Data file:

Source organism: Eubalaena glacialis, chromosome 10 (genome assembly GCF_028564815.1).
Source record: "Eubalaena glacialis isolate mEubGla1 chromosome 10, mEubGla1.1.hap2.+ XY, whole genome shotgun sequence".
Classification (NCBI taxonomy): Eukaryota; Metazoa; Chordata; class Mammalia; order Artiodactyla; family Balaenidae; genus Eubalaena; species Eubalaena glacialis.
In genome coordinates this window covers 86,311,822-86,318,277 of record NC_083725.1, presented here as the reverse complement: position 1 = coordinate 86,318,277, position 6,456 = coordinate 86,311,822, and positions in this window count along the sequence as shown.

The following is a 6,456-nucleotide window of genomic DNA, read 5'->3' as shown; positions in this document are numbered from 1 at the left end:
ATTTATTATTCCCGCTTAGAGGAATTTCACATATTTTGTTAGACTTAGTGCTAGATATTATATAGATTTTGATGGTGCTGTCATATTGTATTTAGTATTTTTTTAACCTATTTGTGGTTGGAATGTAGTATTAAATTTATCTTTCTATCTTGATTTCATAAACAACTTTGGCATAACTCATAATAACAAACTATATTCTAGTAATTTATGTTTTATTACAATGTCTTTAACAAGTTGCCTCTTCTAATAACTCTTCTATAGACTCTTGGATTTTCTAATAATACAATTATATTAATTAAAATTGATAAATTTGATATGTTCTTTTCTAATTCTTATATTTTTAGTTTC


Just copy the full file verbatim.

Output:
Source organism: Eubalaena glacialis, chromosome 10 (genome assembly GCF_028564815.1).
Source record: "Eubalaena glacialis isolate mEubGla1 chromosome 10, mEubGla1.1.hap2.+ XY, whole genome shotgun sequence".
Classification (NCBI taxonomy): Eukaryota; Metazoa; Chordata; class Mammalia; order Artiodactyla; family Balaenidae; genus Eubalaena; species Eubalaena glacialis.
In genome coordinates this window covers 86,311,822-86,318,277 of record NC_083725.1, presented here as the reverse complement: position 1 = coordinate 86,318,277, position 6,456 = coordinate 86,311,822, and positions in this window count along the sequence as shown.

The following is a 6,456-nucleotide window of genomic DNA, read 5'->3' as shown; positions in this document are numbered from 1 at the left end:
ATTTATTATTCCCGCTTAGAGGAATTTCACATATTTTGTTAGACTTAGTGCTAGATATTATATAGATTTTGATGGTGCTGTCATATTGTATTTAGTATTTTTTTAACCTATTTGTGGTTGGAATGTAGTATTAAATTTATCTTTCTATCTTGATTTCATAAACAACTTTGGCATAACTCATAATAACAAACTATATTCTAGTAATTTATGTTTTATTACAATGTCTTTAACAAGTTGCCTCTTCTAATAACTCTTCTATAGACTCTTGGATTTTCTAATAATACAATTATATTAATTAAAATTGATAAATTTGATATGTTCTTTTCTAATTCTTATATTTTTAGTTTC